Chapter 37: A Dramatic Conclusion
My Son now had the whole Management of the Refinery and under God's Blessing made a good deal of Money. I took Occasion of this and made a Voyage to America to see the Centennial Exhibition in 1876, and went over my old Scenes in Philadelphia from 1839 and 40. I observed a great Change in that Time and stayed there about two Months. I could not but contrast the Difference. When first I went it was in the steerage and seven Weeks in going. This time it was in the 'Celtic', a White Star Liner - first Class with every Accommodation nine or ten days. I could not but Adore the Goodness of God in making such a Difference in my condition - from a Workhouse Boy to a Gentleman, at least in outward Circumstances. I got back, as I said, in about two Months, and was truly grateful to find my Family and Business all well, through the Goodness of God.
We went on for a Time all Well; but a time came when we were to be roused up. We were contemplating to make a Change in our Work, and to this end we had Ordered four New Steam Boilers, to put in another Part of the Premises and remove the Old Boilers to make room for an Extension. We had all the New Boilers fixed ready for Work the coming Monday. On the Saturday previous to this we intended to finish our Work about twelve O'Clock. Then some hitch in the Work took place, and, by some unaccountable thing, the Valve of one of the boilers was shut down and caused an explosion. My son and myself were in the Yard, waiting for the Finishing up, when our Salesman came from the Town Office with a Cheque to sign. We were all standing in a Group, four of us, my nephew being one of the four. So I said "Don't let us stand here; but come into the Office and see what it is all about." So us four went up to the Office, and we must needs go over the Boilers, for there was no other Way. We had scarce got into the Office, to look at the Cheque, when a sudden Whift came along, with Darkness, Slates, Bricks and Steam overwhelmed us, bringing us to a Sudden Stop. Not Knowing what we should do, at last I said "Let us get out of this." and made way for the Door leading into Burlington St. There we encountered Bricks and Slates scattered about the Street. Then we knew what was up, and turned up the Street and into Vauxhall Road and came down Black Diamond St. There we saw a sight not Pleasant but Unique; for there we saw Boilers, tumbled out of their Place in all sorts of Positions, and the Sheds, that had been, assuming all Kinds of Shape - a fair Picture of Pandemonium crossed and recrost a fair bewilderment of things.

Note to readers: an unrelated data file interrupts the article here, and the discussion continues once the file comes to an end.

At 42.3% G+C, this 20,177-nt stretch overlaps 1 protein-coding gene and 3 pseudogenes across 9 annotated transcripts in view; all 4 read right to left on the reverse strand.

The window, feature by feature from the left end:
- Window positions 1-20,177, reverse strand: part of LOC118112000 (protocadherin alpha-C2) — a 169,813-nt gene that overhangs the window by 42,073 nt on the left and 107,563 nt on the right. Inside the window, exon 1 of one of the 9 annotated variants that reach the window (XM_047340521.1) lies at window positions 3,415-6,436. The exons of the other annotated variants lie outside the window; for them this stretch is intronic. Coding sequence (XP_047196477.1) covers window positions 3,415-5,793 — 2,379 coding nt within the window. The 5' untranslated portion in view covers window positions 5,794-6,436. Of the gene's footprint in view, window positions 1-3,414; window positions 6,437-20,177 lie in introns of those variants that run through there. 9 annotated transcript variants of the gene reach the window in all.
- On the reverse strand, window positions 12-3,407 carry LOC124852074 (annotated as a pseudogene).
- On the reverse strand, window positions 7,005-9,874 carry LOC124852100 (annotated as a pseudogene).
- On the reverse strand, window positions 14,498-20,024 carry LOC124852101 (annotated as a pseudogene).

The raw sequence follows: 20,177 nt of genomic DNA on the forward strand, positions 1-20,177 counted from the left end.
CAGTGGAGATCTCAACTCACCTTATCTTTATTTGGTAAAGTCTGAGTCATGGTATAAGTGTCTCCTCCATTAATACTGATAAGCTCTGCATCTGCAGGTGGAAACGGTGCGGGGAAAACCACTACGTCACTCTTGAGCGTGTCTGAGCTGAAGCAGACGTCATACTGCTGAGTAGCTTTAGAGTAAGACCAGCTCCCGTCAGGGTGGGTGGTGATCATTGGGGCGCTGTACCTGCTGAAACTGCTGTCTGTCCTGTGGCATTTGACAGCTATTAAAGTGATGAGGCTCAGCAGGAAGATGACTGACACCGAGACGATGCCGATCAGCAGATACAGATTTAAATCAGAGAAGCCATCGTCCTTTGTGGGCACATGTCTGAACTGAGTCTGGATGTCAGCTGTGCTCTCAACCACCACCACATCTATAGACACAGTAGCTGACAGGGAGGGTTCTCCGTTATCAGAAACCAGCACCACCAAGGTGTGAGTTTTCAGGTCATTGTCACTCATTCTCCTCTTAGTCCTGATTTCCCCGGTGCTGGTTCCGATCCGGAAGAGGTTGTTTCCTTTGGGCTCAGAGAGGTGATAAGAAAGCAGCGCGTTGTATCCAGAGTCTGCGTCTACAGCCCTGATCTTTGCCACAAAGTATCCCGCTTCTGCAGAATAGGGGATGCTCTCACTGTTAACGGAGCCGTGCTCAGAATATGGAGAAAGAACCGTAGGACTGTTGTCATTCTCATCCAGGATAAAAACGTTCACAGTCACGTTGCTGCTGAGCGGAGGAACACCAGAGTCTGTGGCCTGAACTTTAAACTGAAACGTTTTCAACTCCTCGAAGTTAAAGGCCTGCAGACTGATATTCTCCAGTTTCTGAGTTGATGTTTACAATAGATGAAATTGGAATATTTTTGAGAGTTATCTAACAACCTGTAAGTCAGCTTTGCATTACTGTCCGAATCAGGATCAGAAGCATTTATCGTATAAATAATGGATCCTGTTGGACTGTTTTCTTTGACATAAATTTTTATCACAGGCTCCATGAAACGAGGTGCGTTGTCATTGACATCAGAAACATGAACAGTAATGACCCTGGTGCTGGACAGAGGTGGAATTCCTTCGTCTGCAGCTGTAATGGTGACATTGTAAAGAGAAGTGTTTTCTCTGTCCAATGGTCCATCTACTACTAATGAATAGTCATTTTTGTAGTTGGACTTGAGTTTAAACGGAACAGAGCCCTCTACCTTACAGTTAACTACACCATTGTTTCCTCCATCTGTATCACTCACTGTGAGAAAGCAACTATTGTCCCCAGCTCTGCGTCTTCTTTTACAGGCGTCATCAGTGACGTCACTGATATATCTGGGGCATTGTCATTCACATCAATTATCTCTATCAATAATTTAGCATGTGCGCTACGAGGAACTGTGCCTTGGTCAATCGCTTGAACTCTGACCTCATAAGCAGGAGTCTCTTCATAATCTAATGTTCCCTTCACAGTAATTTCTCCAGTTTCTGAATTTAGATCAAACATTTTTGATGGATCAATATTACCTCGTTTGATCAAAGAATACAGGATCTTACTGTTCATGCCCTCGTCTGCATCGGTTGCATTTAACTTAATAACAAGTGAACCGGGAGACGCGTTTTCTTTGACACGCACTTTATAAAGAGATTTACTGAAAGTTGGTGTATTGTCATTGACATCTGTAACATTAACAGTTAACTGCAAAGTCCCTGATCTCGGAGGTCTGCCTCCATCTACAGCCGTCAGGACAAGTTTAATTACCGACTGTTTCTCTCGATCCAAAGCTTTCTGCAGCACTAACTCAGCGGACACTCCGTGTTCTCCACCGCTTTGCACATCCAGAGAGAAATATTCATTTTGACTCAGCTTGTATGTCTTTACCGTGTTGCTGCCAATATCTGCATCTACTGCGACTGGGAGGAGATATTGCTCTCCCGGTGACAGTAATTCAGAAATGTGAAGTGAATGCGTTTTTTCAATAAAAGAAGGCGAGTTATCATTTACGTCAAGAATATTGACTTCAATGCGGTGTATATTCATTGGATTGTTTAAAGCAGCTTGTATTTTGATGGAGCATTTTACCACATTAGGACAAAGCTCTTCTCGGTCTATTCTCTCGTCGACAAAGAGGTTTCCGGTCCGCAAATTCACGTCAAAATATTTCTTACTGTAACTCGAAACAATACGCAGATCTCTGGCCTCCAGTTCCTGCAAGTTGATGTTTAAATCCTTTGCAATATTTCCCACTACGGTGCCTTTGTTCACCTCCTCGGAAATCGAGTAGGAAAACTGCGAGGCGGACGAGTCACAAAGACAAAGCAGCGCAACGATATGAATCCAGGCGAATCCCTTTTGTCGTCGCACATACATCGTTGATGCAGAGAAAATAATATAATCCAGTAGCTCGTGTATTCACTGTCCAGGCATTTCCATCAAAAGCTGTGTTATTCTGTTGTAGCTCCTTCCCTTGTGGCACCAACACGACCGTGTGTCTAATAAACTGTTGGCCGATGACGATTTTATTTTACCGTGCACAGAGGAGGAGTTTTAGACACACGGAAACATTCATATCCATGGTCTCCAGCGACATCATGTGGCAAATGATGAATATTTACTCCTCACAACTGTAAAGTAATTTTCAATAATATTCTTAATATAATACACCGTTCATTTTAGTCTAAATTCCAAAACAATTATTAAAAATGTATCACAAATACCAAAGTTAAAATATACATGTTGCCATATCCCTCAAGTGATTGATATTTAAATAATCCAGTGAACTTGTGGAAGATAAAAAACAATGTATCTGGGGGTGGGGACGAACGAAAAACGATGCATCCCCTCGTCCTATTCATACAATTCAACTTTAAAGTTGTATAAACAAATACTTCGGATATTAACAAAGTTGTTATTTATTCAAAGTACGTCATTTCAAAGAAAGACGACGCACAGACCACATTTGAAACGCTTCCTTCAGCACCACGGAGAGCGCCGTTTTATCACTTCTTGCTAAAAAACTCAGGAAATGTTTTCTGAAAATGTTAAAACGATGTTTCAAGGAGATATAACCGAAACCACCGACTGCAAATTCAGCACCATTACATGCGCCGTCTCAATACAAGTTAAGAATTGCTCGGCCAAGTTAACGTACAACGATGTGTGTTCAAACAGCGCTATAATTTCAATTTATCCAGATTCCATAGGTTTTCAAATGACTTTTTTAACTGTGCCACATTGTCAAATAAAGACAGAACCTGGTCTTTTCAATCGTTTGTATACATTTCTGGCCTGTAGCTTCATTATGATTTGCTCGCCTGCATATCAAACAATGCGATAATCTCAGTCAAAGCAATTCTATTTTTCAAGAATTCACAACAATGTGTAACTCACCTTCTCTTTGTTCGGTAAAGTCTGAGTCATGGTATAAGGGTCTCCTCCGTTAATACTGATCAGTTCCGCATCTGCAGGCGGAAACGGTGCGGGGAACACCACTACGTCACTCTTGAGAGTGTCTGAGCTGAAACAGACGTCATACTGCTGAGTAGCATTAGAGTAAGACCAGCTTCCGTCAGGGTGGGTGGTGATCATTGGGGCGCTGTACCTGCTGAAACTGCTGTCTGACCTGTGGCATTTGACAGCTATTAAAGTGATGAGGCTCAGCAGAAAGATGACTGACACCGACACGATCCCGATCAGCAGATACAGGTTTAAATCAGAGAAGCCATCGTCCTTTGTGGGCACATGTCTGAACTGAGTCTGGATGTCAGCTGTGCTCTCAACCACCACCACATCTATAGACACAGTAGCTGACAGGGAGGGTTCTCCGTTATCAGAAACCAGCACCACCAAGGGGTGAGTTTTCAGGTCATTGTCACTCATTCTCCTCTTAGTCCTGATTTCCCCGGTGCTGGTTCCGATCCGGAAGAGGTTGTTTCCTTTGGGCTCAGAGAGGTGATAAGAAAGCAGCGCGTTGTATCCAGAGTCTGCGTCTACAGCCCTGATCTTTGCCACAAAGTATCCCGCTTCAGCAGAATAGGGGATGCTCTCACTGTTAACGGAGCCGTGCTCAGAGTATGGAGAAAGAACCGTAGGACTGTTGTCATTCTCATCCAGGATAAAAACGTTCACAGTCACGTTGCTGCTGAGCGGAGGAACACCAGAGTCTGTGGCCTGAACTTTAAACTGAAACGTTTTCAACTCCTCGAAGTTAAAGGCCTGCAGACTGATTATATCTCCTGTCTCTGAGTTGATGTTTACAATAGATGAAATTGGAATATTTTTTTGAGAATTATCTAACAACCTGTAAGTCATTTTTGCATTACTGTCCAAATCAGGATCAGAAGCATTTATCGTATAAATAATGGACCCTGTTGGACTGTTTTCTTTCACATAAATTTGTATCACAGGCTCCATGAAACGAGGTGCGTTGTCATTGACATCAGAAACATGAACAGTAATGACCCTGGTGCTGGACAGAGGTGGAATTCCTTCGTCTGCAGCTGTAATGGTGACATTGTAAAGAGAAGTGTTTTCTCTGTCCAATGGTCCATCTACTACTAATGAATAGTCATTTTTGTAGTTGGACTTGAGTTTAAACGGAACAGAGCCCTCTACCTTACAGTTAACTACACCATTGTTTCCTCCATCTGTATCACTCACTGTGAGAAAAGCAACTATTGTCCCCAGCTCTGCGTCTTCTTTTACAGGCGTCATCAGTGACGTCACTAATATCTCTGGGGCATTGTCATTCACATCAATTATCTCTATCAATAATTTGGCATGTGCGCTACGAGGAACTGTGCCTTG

After seeing these things, we had time to think of the Wonderful Providence which shielded us from Harm; for, if we had remained in the Place where Mr Roinson had found us, and not first gone where we did, or were one minute later in crossing the Boilers, we had been overwhelmed in the Catastrophe. And, if it had been half an hour later, being pay day, when it was usual for our men to congregate and stand over the Boilers, waiting for their pay, it would have been too Awful to think of the destruction of Life.
As it was, we did not escape without the destruction of one Life, and that Man had no Business there, for his work was outside, getting Sugar out of Bond. But, having done his Work, and being near the Time for getting Paid, he had wandered about the Place and so was caught. One of our Men was much Injured and was in Hospital a considerable time; but he eventually recovered and was able to go to Work again. But the Annoyance and trouble through this bad time was great: for we did not know for some time when demands for Damages would cease. All we could do was to settle up as fast as we could. And, after all, when we thought we were pretty Clear, fresh demands would be made from some unexpected Quarter. A time like this gives you an Opportunity of Judging about the Unreasonableness or selfishness of Men. But all things End at last, and we were permitted, by the goodness of God to reconstruct our Place and get to work again.
The Explosion made a Rough and ready Clearance of things that were wanted out of the Way, and so far helped us as to save time in making our Alterations. For otherwise we should have gone much more leisurely to work in removing the Obstructions that were in the way. The explosion had made a free course for us. We went on Building up again, first of all with the Warehouse which we had contemplated Building. We got in new Pans and Pumps, making the Place capable of turning out four hundred Tons of Sugar a Week. That was about the full extent we could go to in Black Diamond St; but my Son was Ambitious to do more. So he went to Edinburgh and bought a Sugar Refinery that was for Sale there. We paid £16,000 for this and entered into possession thereof in 1880, which brought me to live in Edinburgh, where I am now.